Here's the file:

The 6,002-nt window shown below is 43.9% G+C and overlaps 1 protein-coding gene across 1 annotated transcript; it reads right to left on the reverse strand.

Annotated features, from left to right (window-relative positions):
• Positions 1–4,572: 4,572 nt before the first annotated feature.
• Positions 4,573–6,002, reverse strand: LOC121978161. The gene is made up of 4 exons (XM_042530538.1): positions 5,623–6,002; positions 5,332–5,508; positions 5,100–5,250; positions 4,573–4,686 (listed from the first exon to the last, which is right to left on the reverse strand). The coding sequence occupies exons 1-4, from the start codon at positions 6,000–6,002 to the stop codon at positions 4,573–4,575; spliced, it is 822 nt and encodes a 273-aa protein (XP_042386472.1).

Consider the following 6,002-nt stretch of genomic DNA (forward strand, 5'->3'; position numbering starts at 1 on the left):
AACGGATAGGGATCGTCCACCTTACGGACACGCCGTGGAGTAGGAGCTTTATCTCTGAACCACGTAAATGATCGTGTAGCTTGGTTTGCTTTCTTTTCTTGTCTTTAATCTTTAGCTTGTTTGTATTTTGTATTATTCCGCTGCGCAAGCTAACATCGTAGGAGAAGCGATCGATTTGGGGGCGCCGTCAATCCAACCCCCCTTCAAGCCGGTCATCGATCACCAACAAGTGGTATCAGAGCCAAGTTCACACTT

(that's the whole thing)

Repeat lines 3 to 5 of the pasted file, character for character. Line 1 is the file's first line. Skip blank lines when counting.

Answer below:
• Positions 1–4,572: 4,572 nt before the first annotated feature.
• Positions 4,573–6,002, reverse strand: LOC121978161. The gene is made up of 4 exons (XM_042530538.1): positions 5,623–6,002; positions 5,332–5,508; positions 5,100–5,250; positions 4,573–4,686 (listed from the first exon to the last, which is right to left on the reverse strand). The coding sequence occupies exons 1-4, from the start codon at positions 6,000–6,002 to the stop codon at positions 4,573–4,575; spliced, it is 822 nt and encodes a 273-aa protein (XP_042386472.1).

Consider the following 6,002-nt stretch of genomic DNA (forward strand, 5'->3'; position numbering starts at 1 on the left):